Poland’s currency and bonds gained after tumbling yesterday in response to the Federal Reserve announcing it may end to its unprecedented asset purchase program in about a year.
The zloty appreciated 0.5 percent to 4.3183 against the euro at 12:25 p.m. in Warsaw, rebounding from a one-year low reached after a 1.8 percent slide yesterday. It is the best performer among Europe’s emerging markets currencies, according to data compiled by Bloomberg. The yields on 10-year bonds fell seven basis points, or 0.07 percentage point, to 4.19 percent, paring yesterday’s 40 basis-point jump, the biggest daily increase since October 2008, data compiled by Bloomberg show.
“A rebound is possible in the short run as the increase in yields was dramatically fast, but after this technical correction we expect a further decline in bond prices and a weakening of the zloty,” ING Bank Slaski SA’s Warsaw-based economists, led by Rafal Benecki, wrote in a note today.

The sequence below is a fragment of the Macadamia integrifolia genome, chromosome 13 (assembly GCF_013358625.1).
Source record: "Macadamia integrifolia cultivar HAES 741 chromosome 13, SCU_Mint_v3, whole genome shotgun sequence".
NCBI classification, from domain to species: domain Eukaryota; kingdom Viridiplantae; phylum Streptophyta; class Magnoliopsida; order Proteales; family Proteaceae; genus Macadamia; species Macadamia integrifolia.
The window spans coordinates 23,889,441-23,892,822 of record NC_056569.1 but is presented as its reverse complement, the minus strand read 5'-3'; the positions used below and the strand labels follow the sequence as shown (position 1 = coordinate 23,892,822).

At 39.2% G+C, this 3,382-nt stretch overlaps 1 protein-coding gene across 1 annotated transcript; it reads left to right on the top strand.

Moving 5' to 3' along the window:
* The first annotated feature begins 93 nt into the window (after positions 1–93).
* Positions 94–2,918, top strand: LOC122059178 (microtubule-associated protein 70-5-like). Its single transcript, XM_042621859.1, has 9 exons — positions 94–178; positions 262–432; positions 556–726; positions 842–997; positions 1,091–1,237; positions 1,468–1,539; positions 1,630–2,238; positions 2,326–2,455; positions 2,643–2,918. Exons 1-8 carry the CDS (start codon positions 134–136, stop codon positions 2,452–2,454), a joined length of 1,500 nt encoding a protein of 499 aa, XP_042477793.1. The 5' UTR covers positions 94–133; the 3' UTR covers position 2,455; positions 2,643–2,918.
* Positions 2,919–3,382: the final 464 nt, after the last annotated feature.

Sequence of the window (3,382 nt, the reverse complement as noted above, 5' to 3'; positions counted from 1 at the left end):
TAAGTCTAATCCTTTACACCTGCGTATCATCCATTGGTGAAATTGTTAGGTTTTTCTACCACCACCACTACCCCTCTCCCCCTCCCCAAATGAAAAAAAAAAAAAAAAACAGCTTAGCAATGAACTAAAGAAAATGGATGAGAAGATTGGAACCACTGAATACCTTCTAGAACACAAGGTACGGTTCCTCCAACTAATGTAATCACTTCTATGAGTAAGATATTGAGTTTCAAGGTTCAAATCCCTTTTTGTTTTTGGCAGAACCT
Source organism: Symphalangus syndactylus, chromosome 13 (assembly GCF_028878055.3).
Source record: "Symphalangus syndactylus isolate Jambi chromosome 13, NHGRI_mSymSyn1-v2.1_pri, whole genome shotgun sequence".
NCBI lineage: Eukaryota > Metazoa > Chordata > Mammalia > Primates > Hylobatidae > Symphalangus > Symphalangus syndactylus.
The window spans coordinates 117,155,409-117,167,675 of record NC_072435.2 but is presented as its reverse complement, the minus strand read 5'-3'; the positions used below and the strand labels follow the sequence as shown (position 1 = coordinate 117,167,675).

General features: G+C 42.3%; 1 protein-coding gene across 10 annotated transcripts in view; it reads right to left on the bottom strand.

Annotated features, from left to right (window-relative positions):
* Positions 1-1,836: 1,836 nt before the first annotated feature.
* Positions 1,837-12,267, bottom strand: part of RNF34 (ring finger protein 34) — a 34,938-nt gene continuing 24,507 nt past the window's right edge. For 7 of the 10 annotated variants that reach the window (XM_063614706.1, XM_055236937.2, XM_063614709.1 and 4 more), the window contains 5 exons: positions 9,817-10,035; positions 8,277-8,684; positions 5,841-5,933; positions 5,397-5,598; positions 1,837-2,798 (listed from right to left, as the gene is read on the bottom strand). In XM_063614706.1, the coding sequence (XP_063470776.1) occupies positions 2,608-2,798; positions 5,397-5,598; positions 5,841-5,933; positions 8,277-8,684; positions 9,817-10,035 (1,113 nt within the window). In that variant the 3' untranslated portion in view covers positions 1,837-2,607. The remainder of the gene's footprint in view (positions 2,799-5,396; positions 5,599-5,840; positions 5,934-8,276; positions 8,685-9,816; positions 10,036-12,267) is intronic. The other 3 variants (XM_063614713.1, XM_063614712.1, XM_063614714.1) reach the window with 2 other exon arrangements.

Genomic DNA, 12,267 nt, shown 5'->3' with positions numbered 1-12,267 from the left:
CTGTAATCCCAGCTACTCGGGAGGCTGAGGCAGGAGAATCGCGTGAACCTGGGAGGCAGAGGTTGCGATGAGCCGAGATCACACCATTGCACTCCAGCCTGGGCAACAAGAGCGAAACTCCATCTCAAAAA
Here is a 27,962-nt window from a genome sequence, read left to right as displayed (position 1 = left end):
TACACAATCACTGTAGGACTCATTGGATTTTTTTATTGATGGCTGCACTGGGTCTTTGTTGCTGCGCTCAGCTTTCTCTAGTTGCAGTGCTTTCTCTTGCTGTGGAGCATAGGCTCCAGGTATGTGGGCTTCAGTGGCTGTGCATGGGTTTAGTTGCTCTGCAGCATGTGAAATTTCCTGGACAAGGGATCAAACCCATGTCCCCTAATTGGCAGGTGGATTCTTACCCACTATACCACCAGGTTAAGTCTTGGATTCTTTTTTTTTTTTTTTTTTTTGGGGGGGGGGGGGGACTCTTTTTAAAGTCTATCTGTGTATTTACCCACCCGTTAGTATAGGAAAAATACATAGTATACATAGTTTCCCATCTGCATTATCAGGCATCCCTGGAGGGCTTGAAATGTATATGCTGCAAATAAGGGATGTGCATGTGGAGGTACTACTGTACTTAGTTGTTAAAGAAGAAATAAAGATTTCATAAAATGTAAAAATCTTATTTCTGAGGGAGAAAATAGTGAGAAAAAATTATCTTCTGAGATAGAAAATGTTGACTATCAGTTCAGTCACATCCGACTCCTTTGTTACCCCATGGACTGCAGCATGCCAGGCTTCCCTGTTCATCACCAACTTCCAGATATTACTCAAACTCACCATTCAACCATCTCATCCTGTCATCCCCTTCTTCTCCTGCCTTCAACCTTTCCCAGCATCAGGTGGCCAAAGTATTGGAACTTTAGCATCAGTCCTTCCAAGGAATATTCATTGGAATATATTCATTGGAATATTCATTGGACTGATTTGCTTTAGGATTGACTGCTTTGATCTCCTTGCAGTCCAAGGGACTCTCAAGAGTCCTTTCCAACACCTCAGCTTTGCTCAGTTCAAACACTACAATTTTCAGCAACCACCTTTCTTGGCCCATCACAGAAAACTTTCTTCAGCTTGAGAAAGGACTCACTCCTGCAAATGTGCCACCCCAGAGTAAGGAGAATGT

The Fed may taper its monthly purchases of $85 billion in assets later this year and halt them around mid-2014 as long as the world’s largest economy performs in line with its projections, Fed Chairman Ben S. Bernanke said two days ago, sparking a global sell-off in assets. Poland has one of the most-liquid markets among developing countries, making it an “easy point of exit” when sentiment sours, Phoenix Kalen, a London-based economist at Royal Bank of Scotland Group Plc, said by e-mail yesterday.
The zloty is at risk of a further sell-off as “the near-term outlook” for currencies in Europe, the Middle East and Africa “is far from rosy,” Christin Tuxen, a senior analyst at Danske Bank A/S (DANSKE) in Copenhagen, wrote in a note today.
The cost to insure Polish debt against non-payment for five years using credit-default swaps rose one basis point to a two-month high of 96, data compiled by Bloomberg show. That compares with 131 for Israel, 120 for Chile and 64 for the Czech Republic, the data show.
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